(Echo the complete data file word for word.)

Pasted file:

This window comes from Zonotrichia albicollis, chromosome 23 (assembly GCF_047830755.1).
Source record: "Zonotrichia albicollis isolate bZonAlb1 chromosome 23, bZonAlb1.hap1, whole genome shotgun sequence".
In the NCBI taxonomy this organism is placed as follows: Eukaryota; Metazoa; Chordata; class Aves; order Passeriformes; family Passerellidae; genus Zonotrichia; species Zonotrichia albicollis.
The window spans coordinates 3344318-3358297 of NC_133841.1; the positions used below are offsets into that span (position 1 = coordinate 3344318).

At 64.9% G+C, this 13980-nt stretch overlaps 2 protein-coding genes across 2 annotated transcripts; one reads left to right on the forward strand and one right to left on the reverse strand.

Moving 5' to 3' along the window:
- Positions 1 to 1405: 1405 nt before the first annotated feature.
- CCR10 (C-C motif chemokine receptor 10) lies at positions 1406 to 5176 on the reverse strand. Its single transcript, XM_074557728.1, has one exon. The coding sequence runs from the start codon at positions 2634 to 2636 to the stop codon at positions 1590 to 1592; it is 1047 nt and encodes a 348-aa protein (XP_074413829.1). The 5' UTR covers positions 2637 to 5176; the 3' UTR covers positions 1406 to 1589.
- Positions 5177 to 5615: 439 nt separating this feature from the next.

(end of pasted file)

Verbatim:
This window comes from Zonotrichia albicollis, chromosome 23 (assembly GCF_047830755.1).
Source record: "Zonotrichia albicollis isolate bZonAlb1 chromosome 23, bZonAlb1.hap1, whole genome shotgun sequence".
In the NCBI taxonomy this organism is placed as follows: Eukaryota; Metazoa; Chordata; class Aves; order Passeriformes; family Passerellidae; genus Zonotrichia; species Zonotrichia albicollis.
The window spans coordinates 3344318-3358297 of NC_133841.1; the positions used below are offsets into that span (position 1 = coordinate 3344318).

At 64.9% G+C, this 13980-nt stretch overlaps 2 protein-coding genes across 2 annotated transcripts; one reads left to right on the forward strand and one right to left on the reverse strand.

Moving 5' to 3' along the window:
- Positions 1 to 1405: 1405 nt before the first annotated feature.
- CCR10 (C-C motif chemokine receptor 10) lies at positions 1406 to 5176 on the reverse strand. Its single transcript, XM_074557728.1, has one exon. The coding sequence runs from the start codon at positions 2634 to 2636 to the stop codon at positions 1590 to 1592; it is 1047 nt and encodes a 348-aa protein (XP_074413829.1). The 5' UTR covers positions 2637 to 5176; the 3' UTR covers positions 1406 to 1589.
- Positions 5177 to 5615: 439 nt separating this feature from the next.